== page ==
Major Components of Boilers

Major Components of Boilers

A boiler, also referred to as a steam generator, is a major component in the plant cycle. It is a closed vessel that efficiently uses heat produced from the combustion of fuel to convert water to steam.

Efficiency is the most important characteristic of a boiler since it has a direct bearing on electricity production.

Boilers are classified as either drum-type or once-through. Major components of boilers include an economizer, superheaters, reheaters, and spray attemperators.


The economizer is the section of the boiler tubes where feedwater is first introduced into the boiler and where flue gas is used to raise the temperature of the water.

Steam Drum (Drum Units Only).

The steam drum separates steam from the steam/water mixture and keeps the separated steam dry.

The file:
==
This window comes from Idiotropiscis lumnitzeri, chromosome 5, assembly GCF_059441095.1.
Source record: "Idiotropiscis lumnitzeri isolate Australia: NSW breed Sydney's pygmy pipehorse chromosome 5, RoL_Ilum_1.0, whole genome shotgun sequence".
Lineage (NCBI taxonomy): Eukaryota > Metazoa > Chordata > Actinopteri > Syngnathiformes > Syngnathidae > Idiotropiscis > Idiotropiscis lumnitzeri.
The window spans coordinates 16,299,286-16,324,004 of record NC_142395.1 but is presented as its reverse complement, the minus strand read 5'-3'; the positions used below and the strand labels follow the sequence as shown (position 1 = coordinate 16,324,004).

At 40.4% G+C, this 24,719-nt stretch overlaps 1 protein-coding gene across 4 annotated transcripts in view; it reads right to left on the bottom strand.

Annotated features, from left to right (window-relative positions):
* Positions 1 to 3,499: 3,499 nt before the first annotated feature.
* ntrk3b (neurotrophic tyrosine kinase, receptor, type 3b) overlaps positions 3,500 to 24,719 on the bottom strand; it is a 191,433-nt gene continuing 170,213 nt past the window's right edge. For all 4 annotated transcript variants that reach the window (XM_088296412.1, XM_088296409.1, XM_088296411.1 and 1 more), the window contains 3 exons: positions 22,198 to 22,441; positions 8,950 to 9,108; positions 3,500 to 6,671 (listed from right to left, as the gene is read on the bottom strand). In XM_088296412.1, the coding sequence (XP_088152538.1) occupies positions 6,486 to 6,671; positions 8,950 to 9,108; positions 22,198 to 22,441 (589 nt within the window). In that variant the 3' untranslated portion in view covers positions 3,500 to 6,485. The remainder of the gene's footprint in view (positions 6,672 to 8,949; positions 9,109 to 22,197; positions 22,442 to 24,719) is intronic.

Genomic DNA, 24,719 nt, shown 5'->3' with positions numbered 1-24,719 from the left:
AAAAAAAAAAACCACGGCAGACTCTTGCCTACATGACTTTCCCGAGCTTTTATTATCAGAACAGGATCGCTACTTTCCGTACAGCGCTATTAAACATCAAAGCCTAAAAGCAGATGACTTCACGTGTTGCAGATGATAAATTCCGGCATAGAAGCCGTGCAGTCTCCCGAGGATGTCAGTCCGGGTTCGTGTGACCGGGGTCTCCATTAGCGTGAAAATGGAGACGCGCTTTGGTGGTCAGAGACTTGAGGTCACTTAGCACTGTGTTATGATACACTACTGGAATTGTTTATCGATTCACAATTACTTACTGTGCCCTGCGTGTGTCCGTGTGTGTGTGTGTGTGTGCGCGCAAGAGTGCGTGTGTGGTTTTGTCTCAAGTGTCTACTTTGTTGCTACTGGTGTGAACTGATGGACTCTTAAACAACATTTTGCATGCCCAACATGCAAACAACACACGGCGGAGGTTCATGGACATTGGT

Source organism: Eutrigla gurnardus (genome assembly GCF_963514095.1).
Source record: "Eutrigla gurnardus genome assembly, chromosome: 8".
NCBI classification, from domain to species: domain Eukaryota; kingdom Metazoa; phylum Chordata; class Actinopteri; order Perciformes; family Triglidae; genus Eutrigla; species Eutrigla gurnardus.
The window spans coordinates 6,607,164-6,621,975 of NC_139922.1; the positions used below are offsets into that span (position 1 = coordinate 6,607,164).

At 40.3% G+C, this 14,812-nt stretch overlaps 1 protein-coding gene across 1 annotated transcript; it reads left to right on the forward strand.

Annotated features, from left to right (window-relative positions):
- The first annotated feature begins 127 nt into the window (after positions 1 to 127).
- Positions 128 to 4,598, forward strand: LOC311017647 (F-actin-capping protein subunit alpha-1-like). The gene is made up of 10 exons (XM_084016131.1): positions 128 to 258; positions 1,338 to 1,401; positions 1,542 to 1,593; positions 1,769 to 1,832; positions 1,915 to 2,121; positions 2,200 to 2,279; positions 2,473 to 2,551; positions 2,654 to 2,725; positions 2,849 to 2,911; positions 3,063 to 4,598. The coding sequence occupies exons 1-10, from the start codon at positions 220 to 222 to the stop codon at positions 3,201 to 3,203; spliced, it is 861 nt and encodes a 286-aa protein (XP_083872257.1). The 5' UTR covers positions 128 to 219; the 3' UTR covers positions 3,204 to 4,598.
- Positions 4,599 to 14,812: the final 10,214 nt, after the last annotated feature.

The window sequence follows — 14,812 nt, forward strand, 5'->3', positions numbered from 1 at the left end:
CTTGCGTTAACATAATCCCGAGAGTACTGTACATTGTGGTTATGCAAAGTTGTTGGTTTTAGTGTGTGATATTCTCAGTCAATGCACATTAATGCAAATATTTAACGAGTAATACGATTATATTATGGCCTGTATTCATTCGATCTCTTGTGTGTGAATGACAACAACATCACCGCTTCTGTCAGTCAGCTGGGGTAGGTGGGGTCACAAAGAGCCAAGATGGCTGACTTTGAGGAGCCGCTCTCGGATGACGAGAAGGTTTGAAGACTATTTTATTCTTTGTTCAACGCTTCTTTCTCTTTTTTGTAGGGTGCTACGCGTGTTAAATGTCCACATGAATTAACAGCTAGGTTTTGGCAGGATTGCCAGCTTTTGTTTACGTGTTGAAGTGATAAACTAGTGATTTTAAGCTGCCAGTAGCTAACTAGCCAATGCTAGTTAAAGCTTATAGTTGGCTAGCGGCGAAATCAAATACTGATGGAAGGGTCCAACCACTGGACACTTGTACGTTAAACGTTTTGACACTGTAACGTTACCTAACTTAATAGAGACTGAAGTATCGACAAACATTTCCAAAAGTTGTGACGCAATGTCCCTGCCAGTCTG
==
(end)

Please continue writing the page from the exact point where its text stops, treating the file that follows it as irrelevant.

Superheaters are bundles of boiler tubing located in the blow path of the hot gases that are created by the combustion of fuel in the boiler furnace. Heat is transferred from the combustion gases to the steam in the superheater tubes.

Superheaters are classified as primary and secondary. Steam passes first through the primary superheater (located in a relatively cool section of the boiler) after leaving the steam drum. There the steam receives a fraction of its final superheat and then passes through the secondary superheater for the remainder.


Reheaters are bundles of boiler tubes that are exposed to the combustion gases in the same manner as superheaters.

Spray Attemperators.

Attemperators, also known as desuperheaters, are spray nozzles in the boiler tubes between the two superheaters. These spray nozzles supply a fine mist of pure water into the blow path of the steam to prevent tube damage from overheating. Attemperators are provided for both the superheater and reheater.